Monday, 7 February 2011

Candlemas Day

I'm always intrigued by folk tales about nature and particularly ones relating to weather -  red sky at night, St.Swithun's Day, cows lying down etc and their their bearing on reality. Whether they are relevant or not I can't help sharing them with the bemused children. Today I read a new folk tale based around the weather on Candlemas day by Paul Brown in the Guardian...

There was a brief moment of sunshine on Candlemas Day – 2 February – but any animal emerging from hibernation would have been lucky to surface at the right moment to see its shadow.
According to folklore then, the worst of the winter is over. The date is significant because it is half way between the winter solstice and spring equinox. In both heathen and Christian calendars it is a day for lighting candles and celebrating the return of the light. There are many weather rhymes associated with the festival. All have the same theme: sunny and cold is bad news, windy and wet is good. "If Candlemas Day be fair and bright, winter will have another fight. If Candlemas Day brings cloud and rain, winter won't come again", is perhaps the best known.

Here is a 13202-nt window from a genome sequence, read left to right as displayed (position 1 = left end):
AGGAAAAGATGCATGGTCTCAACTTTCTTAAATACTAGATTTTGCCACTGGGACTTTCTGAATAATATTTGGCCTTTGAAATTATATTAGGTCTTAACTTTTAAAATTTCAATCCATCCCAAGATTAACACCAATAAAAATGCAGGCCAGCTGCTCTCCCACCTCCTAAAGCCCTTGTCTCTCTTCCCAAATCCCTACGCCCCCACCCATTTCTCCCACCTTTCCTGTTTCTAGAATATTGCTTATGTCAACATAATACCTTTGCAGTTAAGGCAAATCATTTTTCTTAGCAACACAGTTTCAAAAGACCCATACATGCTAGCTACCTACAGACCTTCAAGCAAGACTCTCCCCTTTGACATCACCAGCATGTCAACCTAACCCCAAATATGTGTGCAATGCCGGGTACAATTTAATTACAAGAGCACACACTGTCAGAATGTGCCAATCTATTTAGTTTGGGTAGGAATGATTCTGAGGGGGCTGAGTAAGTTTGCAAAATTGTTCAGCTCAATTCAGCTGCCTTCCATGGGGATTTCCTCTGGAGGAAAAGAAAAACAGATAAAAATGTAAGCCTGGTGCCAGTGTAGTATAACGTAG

The Irish have a Gaelic hag who can make 2 February sunny so that she can gather plenty of sticks for her fire for the rest of a long winter. If she forgets to do this or oversleeps the weather is wet and windy, thus bringing winter to a rapid end because of her lack of firewood.
The story about the animal spotting its shadow comes from a German tradition about badgers. They immediately return for another sleep if it is sunny on 2 February because they know the winter will continue. Despite lack of badgers this tradition crossed the Atlantic and became Groundhog Day. It is all completely unreliable, but surprisingly consistent across Europe and North America.
So if the legend is right winter is not quite over yet. Curiously I did see some rustling movement in the undergrowth on Long Road last week, followed it and found a little brown mouse staring boldly at me from the inside of a log, I thought he might have come out of hibernation early, only to discover mice don't hibernate...but do tend towards human habitation when its cold....maybe he should have headed back.

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